Gift of the Dad, the bottling

Sunday week ago (31st) was a bottling and brewing day at my place. The five carboys of the Pale Trial Ein were ready for bottling and Pale Trial Zwei needed to be brewed. And Chas was there for it all.

Was great to have Chas back after a bit of a break. Bit of craziness and some well oiled processes made the day run smooth. Or as smooth as possible.

Pale Trial Ein ready to bottle

Pale Trial Ein in the carboys and ready to bottle

Will talk about the brew in another post because there’s a lot to talk about with the Pale Trial Ein. This is the pale ale that I brewed three weeks back. Used some of the equipment and ingredients I got from my Dad.

As there were five carboys of pale ale, and I wanted to keep them separate, we didn’t bother with bulk priming. But we did get to finally use the Easy Siphon I bought a few months back. Once we got it working it worked a treat. The bottling process was slowed down by needing to prime each bottle. That was made harder when I ran out of carbonation drops and had to measure out sugar. Uhg. Needing to take five gravity samples didn’t help.

Comparing the Pale Trial Ein beers was interesting. The first thing is the different colours. Wow. How is that possible? But there you go, same batch in five different carboys with only a couple minor differences in ingredients can make a big change.

Pale Trial Ein samples

The five different samples of Pale Trial Ein (1-5, left to right)

To recap, and make this easier to explain, here are the five types:

  1. Normal yeast nutrient (the one I’ve been using all year)
  2. Normal yeast nutrient plus a Campden tablet
  3. Just newly acquired yeast nutrient (the really old stuff I got from my Dad)
  4. Just a Campden tablet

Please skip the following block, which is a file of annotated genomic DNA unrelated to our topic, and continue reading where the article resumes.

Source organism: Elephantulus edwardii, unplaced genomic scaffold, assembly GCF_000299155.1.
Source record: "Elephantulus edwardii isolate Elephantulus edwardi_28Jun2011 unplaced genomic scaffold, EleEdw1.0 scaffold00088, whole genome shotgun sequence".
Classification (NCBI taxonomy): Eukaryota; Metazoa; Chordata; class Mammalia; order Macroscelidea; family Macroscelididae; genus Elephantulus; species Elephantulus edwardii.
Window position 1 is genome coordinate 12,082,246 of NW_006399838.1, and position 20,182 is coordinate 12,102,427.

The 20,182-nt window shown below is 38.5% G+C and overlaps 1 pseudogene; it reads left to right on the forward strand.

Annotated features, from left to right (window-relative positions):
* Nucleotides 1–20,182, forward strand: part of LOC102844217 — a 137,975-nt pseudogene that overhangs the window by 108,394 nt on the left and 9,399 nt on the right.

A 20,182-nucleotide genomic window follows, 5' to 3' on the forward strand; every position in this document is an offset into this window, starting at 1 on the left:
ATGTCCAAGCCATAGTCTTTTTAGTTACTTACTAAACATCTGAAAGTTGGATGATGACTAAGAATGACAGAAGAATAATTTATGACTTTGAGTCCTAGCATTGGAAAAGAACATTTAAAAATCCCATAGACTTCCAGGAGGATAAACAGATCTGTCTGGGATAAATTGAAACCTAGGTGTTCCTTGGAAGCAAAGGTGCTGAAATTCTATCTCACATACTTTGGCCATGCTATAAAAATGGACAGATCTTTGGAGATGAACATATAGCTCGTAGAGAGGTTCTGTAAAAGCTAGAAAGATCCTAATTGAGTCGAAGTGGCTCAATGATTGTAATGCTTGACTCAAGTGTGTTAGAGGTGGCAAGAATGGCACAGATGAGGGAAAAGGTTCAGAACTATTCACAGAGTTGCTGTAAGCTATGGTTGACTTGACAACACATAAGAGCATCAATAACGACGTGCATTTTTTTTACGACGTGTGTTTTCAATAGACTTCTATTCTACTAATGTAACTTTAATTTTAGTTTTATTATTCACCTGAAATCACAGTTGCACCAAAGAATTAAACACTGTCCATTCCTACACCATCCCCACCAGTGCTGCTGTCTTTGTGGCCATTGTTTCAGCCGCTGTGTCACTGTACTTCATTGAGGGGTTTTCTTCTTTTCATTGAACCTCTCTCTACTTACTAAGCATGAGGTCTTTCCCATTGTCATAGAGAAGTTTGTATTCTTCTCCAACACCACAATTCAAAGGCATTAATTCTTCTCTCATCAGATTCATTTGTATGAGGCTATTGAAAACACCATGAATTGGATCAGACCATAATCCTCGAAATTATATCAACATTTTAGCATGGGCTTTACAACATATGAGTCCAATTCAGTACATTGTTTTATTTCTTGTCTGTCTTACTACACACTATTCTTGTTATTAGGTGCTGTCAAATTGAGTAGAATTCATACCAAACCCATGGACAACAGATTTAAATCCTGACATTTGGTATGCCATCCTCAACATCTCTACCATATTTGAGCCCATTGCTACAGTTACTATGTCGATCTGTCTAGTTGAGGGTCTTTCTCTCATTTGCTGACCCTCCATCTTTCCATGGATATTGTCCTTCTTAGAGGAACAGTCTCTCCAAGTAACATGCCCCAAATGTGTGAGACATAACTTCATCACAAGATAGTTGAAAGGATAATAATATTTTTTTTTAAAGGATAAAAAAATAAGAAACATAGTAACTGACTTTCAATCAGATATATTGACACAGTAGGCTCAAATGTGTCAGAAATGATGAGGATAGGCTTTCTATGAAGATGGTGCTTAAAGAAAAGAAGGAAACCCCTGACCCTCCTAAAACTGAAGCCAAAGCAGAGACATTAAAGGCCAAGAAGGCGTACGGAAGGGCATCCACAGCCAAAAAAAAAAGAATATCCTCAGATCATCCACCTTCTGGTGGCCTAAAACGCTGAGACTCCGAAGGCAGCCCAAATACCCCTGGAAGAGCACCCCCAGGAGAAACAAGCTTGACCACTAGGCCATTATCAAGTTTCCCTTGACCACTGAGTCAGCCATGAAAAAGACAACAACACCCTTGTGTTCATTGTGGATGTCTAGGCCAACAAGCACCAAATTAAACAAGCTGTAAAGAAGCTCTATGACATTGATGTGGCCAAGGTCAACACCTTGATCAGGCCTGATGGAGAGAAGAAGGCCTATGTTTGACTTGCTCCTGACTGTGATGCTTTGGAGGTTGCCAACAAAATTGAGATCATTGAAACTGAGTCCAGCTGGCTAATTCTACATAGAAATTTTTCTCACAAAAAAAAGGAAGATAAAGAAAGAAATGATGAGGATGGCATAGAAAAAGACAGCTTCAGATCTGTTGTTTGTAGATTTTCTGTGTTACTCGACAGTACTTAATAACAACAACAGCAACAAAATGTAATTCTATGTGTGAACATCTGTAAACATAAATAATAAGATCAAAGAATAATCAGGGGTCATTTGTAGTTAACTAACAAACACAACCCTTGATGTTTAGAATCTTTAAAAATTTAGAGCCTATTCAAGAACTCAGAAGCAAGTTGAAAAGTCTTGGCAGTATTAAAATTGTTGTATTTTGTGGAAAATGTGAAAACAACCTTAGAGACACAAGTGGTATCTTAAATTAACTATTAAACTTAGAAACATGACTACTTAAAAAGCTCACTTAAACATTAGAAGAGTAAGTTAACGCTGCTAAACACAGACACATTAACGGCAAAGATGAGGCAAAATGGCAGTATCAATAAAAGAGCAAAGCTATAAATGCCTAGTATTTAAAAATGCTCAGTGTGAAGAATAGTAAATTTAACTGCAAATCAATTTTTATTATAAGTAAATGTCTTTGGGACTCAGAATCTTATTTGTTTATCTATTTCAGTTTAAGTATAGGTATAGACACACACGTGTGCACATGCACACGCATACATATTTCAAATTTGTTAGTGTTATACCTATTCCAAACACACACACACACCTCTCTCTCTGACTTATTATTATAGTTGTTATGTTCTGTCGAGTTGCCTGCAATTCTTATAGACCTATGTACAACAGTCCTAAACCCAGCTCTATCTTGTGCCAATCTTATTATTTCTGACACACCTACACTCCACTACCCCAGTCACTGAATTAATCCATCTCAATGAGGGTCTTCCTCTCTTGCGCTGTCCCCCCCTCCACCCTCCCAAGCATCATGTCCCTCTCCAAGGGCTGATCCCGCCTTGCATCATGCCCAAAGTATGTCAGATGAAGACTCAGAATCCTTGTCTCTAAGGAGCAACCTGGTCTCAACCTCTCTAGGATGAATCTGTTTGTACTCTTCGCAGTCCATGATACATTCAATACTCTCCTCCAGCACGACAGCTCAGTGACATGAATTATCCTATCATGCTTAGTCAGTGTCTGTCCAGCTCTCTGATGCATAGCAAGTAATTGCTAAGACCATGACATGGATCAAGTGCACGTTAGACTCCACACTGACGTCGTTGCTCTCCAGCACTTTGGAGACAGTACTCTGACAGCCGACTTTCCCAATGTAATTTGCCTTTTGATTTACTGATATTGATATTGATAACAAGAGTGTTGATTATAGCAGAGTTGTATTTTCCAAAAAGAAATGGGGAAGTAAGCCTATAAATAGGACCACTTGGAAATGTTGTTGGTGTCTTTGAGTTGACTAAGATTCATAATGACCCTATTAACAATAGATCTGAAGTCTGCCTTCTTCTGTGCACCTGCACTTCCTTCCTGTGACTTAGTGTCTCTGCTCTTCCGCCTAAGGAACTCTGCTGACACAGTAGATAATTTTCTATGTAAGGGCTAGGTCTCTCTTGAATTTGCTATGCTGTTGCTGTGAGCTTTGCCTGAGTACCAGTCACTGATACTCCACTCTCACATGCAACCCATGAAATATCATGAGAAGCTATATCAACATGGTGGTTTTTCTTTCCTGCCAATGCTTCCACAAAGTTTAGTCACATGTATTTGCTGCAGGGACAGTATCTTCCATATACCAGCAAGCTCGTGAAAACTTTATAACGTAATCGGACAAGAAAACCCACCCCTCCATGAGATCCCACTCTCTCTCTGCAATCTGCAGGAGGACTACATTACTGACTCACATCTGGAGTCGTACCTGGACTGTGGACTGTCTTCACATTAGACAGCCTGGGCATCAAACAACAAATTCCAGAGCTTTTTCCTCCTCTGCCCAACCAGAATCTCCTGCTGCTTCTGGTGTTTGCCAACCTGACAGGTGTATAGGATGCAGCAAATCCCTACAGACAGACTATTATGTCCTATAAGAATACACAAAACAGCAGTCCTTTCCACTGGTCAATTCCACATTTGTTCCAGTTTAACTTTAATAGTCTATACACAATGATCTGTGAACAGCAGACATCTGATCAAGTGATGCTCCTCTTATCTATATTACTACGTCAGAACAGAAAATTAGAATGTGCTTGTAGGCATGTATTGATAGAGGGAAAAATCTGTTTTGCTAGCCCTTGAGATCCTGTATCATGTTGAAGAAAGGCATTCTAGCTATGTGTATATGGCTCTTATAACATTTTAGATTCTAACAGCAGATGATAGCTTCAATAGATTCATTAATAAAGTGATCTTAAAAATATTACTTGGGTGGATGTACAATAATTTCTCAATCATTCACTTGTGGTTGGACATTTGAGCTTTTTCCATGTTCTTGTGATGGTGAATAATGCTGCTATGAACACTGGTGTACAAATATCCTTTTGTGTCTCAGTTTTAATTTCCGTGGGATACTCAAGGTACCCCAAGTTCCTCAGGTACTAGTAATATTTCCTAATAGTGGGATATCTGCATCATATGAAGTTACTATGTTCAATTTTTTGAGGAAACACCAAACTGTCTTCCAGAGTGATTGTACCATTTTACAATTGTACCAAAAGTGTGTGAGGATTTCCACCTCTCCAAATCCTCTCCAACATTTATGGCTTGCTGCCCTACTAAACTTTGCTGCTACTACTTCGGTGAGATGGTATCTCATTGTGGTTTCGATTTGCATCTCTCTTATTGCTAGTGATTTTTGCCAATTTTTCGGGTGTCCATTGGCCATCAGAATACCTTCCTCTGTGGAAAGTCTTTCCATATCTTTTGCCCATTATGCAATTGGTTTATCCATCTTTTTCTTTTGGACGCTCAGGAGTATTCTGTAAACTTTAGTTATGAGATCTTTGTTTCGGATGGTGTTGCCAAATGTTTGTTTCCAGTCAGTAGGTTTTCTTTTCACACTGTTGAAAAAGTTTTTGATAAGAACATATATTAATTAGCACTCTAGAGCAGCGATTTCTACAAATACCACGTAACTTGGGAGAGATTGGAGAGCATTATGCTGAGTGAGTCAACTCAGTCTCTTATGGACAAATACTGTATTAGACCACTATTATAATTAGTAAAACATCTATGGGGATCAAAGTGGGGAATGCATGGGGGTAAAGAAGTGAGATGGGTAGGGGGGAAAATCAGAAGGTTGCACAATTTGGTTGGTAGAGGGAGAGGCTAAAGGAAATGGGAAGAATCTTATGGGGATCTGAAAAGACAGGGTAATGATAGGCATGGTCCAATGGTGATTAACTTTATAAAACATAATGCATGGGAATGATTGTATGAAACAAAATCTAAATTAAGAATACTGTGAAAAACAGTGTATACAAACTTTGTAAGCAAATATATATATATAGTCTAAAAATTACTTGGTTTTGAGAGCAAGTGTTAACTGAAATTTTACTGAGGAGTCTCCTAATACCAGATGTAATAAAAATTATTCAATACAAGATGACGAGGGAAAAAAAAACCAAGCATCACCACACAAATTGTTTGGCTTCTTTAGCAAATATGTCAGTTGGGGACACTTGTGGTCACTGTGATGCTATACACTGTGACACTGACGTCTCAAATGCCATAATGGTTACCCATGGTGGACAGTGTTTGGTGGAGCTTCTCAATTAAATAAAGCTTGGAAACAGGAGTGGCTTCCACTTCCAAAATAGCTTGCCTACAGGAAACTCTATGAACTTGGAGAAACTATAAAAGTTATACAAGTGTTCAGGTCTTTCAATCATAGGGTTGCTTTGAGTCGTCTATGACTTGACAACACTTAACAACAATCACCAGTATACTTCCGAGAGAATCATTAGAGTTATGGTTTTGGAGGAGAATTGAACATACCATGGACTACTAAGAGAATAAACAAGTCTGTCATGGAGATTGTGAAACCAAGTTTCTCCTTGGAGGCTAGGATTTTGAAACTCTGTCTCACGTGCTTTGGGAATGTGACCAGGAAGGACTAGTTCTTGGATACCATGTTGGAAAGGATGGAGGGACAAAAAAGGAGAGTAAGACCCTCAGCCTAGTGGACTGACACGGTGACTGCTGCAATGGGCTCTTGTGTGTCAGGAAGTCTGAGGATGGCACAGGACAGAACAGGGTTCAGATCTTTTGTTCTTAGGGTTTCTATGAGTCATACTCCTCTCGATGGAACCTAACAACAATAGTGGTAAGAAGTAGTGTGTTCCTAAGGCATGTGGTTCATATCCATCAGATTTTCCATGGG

5. Newly acquired yeast nutrient and Campden tablet

It was clear that those with the Campden tablets (2, 3 & 5) were darker. But the normal yeast nutrient (1 & 2) was also slightly darker than the newly acquired stuff (4 & 5). And the one with just the tablet (4) is the darkest.

And the flavours, too. Side by side comparison of yeast nutrient was clear. The stuff I normally use (1 & 2) had more smooth full hop flavour up front, but a really bad bitter and metallic taste at the back. The newly acquired (4 & 5) was softer and less hop fruit flavour but rounder and mellow overall with no harsh kick.

When comparing the Campden tablet ones (2, 3 & 5) to non-Campden tablets (1 & 4) it’s clear. The ones with the tablets have a richer hop fruit flavour. And the one with only the Campden tablet (4) is a fair bit dryer from up front to end.

Have to say that the newly acquired nutrient and Campden tablet (5) was the best one. After that, normal yeast nutrient and Campden tablet (2). Then newly acquired yeast nutrient (3). Then just Campden tablet (4). And lastly just the old yeast nutrient (1).

Pale Trial Ein bottled

Pale Trial Ein in bottles, see the numbers on the top

And finally, the gravity readings. They pretty much all came in at 1.014 which isn’t really a surprise. The one with just newly acquired yeast nutrient (3 & 5) came it at 1.015. The beers will end up at 5.8%-5.9% alcohol after conditioning in the bottles. I do hope the bitterness settles down a bit.

To summarise, Campden tablets are awsome. And the really old yeast nutrient is better than the stuff I’ve been using. Go figure. Next post from me will be the write up on the brew.

Advertisements
Tagged , , , , , , , , ,

Leave a Reply

Fill in your details below or click an icon to log in:

WordPress.com Logo

You are commenting using your WordPress.com account. Log Out / Change )

Twitter picture

You are commenting using your Twitter account. Log Out / Change )

Facebook photo

You are commenting using your Facebook account. Log Out / Change )

Google+ photo

You are commenting using your Google+ account. Log Out / Change )

Connecting to %s

%d bloggers like this: